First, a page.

The Manhattan Project

In partnership with the National Museum of Nuclear Science & HistoryNational Museum of Nuclear Science & History

Hanford, WA

Luzell Johnson

Luzell Johnson left a factory job in Alabama for a much higher-paying one as a cement finisher at Hanford. His wife later joined him, and they bought a house in Hanford; like many Hanford workers, Johnson settled in the area after the war. Johnson, an African American, recalls segregation, work, and social life at Hanford.

Lombard Squires

Lombard "Lom" Squires went out to Hanford in June, 1944, as a chief supervisor in plutonium inspections. He coordinated with Glenn Seaborg and the Metallurgical Laboratory to engineer the separations process. 

Lloyd Wiehl's Interview

[Interviewed by Robert W. Mull, from S.L. Sanger's Working on the Bomb: An Oral History of WWII Hanford, Portland State University, 1995]

It came like a bombshell. They announced they were taking the whole valley. For what? We didn't know. At that time, the farmers were short of money and didn't have any place to go, really. So eventually the government appraised it and put the money in escrow for the landowners to draw on. This was esti­mated as their just compensation.

Lloyd Wiehl

Wiehl's father homesteaded a fruit and livestock ranch out of sagebrush, and later operated a ferry between his ranch and White Bluffs. When the Manhattan Project arrived in Priest Rapids Valley, Wiehl was an attorney in Yakima and represented affected landowners.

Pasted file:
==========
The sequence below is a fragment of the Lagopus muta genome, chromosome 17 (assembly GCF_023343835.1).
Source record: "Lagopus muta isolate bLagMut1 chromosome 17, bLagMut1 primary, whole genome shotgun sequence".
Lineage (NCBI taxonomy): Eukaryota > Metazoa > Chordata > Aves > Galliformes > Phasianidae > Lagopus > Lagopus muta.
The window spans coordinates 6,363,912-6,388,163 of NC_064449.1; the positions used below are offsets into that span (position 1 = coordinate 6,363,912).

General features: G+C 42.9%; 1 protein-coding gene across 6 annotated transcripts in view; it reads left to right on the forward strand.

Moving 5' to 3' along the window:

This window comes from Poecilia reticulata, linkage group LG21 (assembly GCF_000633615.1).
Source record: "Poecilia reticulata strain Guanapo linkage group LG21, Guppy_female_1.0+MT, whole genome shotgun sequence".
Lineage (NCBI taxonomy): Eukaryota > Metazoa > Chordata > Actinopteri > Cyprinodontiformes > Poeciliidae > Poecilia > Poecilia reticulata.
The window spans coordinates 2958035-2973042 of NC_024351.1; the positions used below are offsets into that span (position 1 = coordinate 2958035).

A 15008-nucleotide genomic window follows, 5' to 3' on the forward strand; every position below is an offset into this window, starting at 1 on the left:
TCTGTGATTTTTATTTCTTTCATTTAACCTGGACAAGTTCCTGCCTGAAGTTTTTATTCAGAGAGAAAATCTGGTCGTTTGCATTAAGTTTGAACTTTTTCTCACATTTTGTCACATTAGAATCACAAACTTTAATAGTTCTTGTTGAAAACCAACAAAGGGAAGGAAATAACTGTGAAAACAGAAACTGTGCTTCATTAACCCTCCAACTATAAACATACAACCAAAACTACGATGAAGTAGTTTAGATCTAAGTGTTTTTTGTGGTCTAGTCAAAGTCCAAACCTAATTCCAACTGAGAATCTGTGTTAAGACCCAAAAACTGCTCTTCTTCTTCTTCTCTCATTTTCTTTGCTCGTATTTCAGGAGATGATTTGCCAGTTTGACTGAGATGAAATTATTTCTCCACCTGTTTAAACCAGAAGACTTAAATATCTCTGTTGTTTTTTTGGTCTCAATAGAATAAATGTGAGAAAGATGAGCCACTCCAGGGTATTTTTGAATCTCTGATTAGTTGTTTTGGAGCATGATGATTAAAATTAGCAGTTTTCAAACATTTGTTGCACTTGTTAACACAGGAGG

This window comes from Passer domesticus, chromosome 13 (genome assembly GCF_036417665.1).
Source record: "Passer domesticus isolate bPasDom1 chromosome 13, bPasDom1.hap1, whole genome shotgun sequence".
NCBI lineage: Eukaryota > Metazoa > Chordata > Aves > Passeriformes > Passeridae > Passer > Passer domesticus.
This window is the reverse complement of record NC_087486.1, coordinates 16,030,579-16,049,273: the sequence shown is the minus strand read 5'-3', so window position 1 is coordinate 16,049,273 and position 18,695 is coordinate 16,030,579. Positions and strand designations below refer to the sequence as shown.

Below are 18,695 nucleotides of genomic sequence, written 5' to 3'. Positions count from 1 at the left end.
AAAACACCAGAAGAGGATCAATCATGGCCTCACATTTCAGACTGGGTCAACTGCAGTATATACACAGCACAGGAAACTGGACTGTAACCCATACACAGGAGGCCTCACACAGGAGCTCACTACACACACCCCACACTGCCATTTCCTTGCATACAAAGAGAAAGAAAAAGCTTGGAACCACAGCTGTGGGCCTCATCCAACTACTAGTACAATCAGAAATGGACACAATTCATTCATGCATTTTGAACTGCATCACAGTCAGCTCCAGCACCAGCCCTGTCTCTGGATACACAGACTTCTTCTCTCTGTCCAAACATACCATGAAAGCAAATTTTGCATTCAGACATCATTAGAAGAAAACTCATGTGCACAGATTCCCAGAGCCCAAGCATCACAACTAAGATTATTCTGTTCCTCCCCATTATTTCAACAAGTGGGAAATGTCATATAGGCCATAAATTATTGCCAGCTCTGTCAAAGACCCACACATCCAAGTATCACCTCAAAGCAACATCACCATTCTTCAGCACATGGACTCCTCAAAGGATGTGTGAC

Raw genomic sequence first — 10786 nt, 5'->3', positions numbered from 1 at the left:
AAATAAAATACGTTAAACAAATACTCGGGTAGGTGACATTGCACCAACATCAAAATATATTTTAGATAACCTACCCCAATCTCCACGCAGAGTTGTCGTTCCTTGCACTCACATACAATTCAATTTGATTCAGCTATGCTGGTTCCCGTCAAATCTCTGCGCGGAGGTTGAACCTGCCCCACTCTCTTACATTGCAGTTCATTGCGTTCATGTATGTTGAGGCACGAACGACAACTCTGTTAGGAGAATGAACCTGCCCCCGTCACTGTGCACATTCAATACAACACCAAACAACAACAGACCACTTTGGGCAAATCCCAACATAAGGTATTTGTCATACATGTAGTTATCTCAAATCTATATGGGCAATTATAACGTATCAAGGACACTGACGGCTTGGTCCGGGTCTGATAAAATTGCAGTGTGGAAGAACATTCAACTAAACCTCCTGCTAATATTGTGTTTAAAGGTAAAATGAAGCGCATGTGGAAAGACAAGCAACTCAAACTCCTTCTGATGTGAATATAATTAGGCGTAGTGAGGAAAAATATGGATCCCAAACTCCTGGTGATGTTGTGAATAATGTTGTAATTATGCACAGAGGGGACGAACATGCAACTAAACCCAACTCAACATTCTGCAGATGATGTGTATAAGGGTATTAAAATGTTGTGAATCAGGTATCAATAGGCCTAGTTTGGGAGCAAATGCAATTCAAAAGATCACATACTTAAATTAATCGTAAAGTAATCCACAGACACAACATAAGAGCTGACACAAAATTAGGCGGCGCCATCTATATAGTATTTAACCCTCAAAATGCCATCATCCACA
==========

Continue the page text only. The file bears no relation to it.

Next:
Lester Bowls

Lester Bowls worked at DuPont war plants before becoming a construction expediter at Hanford. After construction was finished at Hanford, we worked in operations in the 300 Area. After the war, he worked for Boeing. At the time of this interview, he lived in Seattle's North End and ran a saw sharpening shop at his residence to make a little spending money. He called himself "a guy with a fourth-grade Arkansas education who raised seven kids, and five went to college."

Leona Marshall Libby

Leona Woods was 23 in 1942, the only woman present when Enrico Fermi's nuclear pile at the Univer­sity of Chicago went critical and into the history books. Mrs. Libby was one of the few women scientists in the Manhattan Project and prob­ably the most well known. Even so, during an interview she laughed off questions about what it was like to be so distinctive. She did mention Du Pont had been thoughtful enough to provide her with a private bathroom at the reactor buildings. 


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